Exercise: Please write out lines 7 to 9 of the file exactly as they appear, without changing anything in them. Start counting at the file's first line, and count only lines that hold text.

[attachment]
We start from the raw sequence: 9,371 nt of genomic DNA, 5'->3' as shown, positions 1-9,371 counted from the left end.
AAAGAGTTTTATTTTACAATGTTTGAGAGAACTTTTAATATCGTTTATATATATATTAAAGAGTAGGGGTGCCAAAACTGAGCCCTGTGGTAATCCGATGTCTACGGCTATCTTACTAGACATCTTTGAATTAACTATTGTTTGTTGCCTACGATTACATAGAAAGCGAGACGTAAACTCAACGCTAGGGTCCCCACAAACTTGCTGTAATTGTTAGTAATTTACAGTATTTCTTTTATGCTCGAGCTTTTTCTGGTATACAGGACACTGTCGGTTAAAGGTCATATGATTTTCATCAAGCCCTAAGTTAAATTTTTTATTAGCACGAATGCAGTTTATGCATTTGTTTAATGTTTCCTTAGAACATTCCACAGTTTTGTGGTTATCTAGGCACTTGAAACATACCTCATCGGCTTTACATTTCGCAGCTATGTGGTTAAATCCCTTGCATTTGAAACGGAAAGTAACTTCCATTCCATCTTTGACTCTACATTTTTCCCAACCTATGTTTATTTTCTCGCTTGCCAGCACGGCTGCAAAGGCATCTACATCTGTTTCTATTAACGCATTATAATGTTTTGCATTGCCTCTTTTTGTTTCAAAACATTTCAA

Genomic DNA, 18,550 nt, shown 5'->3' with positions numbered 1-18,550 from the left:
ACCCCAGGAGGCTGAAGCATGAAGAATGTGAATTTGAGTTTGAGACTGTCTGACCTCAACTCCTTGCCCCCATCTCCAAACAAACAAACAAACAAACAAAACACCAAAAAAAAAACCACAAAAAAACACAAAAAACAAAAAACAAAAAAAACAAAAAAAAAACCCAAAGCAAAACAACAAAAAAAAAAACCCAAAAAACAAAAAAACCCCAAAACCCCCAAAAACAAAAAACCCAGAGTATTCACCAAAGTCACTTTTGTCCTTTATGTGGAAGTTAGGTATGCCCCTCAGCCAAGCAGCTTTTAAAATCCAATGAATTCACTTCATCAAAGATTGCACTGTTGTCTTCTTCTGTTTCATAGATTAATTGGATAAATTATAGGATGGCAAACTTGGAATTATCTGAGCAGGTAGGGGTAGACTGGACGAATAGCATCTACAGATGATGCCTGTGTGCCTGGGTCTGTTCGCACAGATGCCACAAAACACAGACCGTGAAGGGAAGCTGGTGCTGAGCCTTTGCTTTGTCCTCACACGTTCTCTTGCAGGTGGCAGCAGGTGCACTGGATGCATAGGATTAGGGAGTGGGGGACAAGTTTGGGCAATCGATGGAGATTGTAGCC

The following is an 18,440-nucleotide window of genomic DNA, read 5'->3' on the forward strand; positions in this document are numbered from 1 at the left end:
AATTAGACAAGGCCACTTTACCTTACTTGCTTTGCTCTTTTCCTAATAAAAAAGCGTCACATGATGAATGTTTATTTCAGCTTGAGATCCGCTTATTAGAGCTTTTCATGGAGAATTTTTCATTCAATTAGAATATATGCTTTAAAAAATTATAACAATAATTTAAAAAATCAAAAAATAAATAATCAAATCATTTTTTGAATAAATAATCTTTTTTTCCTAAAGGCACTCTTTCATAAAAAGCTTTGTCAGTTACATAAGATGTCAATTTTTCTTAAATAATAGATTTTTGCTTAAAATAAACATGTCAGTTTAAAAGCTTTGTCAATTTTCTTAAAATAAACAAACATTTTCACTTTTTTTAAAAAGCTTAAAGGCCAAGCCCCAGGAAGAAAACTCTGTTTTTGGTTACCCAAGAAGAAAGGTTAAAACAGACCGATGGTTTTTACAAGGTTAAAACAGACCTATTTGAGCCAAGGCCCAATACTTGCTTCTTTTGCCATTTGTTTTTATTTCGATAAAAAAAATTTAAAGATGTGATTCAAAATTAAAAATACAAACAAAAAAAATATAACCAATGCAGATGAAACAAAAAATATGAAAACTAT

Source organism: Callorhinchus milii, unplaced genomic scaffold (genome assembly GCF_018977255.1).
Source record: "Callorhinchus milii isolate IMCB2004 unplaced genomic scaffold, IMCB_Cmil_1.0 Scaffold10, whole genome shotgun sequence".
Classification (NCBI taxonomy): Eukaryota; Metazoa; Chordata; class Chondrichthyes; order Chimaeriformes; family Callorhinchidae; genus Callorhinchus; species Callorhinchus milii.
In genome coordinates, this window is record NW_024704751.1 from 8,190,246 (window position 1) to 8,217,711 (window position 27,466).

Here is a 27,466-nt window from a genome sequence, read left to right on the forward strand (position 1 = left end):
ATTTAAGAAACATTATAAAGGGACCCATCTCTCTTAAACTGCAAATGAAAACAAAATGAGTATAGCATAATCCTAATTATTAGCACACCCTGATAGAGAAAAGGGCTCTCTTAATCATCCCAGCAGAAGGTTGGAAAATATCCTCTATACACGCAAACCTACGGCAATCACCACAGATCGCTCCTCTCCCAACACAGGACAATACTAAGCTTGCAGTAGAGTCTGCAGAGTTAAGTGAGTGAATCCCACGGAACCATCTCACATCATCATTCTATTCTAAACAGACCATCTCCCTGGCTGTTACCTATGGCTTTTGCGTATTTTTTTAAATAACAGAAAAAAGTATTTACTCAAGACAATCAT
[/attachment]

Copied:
Source organism: Callorhinchus milii, unplaced genomic scaffold (genome assembly GCF_018977255.1).
Source record: "Callorhinchus milii isolate IMCB2004 unplaced genomic scaffold, IMCB_Cmil_1.0 Scaffold10, whole genome shotgun sequence".
Classification (NCBI taxonomy): Eukaryota; Metazoa; Chordata; class Chondrichthyes; order Chimaeriformes; family Callorhinchidae; genus Callorhinchus; species Callorhinchus milii.